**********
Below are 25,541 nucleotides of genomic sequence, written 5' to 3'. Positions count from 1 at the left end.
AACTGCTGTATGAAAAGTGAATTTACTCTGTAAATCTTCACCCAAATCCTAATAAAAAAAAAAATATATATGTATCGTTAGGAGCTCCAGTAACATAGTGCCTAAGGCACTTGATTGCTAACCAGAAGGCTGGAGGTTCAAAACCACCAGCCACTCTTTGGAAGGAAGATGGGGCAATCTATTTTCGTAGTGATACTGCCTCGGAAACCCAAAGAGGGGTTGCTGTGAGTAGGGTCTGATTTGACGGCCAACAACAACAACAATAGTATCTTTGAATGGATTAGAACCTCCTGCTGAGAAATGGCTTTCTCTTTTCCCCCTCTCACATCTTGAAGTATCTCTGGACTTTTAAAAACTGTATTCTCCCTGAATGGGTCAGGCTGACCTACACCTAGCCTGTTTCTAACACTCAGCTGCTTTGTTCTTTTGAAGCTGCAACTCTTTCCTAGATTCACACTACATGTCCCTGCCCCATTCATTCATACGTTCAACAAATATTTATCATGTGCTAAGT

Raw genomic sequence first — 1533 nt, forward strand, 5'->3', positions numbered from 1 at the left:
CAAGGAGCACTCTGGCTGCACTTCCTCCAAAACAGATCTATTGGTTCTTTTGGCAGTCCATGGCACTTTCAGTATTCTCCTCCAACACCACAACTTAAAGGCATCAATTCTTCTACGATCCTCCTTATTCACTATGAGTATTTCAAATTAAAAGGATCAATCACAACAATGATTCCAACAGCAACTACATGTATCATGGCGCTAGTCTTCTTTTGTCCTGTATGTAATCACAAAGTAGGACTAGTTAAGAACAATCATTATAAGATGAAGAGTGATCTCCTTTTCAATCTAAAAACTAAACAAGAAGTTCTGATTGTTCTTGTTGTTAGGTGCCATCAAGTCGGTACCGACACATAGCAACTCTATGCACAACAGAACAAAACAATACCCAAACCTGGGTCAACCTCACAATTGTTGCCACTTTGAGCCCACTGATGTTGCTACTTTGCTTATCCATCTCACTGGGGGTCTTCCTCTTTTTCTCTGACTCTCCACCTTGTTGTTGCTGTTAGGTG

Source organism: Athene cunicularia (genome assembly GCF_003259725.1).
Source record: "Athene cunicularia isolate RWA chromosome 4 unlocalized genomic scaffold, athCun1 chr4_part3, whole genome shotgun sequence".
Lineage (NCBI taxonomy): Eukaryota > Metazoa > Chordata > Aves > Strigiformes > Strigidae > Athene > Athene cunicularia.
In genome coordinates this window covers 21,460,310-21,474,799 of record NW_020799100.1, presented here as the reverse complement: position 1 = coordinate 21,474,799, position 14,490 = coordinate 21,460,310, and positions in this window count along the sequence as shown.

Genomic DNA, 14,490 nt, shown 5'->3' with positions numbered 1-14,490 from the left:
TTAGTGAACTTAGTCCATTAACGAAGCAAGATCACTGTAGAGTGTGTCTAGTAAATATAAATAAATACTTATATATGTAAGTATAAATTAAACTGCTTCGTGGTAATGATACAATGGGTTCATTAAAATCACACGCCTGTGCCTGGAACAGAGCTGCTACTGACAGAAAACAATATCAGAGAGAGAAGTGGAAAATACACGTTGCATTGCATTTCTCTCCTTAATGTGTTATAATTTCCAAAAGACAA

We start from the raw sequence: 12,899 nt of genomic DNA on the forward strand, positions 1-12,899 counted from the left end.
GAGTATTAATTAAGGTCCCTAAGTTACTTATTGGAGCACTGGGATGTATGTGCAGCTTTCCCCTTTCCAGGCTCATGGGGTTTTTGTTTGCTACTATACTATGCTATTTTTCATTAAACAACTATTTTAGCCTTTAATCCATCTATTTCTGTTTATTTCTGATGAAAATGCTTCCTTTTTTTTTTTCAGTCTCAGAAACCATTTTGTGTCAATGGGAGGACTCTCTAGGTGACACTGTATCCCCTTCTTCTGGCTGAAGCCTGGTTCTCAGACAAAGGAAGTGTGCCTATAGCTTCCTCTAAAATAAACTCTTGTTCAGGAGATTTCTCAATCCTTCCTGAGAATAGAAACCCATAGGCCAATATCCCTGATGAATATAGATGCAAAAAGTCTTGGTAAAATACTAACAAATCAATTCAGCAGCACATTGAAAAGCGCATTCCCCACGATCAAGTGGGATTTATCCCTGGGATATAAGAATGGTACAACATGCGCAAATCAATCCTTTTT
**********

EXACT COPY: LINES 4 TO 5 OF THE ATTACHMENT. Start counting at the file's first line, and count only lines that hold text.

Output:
CAAGGAGCACTCTGGCTGCACTTCCTCCAAAACAGATCTATTGGTTCTTTTGGCAGTCCATGGCACTTTCAGTATTCTCCTCCAACACCACAACTTAAAGGCATCAATTCTTCTACGATCCTCCTTATTCACTATGAGTATTTCAAATTAAAAGGATCAATCACAACAATGATTCCAACAGCAACTACATGTATCATGGCGCTAGTCTTCTTTTGTCCTGTATGTAATCACAAAGTAGGACTAGTTAAGAACAATCATTATAAGATGAAGAGTGATCTCCTTTTCAATCTAAAAACTAAACAAGAAGTTCTGATTGTTCTTGTTGTTAGGTGCCATCAAGTCGGTACCGACACATAGCAACTCTATGCACAACAGAACAAAACAATACCCAAACCTGGGTCAACCTCACAATTGTTGCCACTTTGAGCCCACTGATGTTGCTACTTTGCTTATCCATCTCACTGGGGGTCTTCCTCTTTTTCTCTGACTCTCCACCTTGTTGTTGCTGTTAGGTG

Source organism: Athene cunicularia (genome assembly GCF_003259725.1).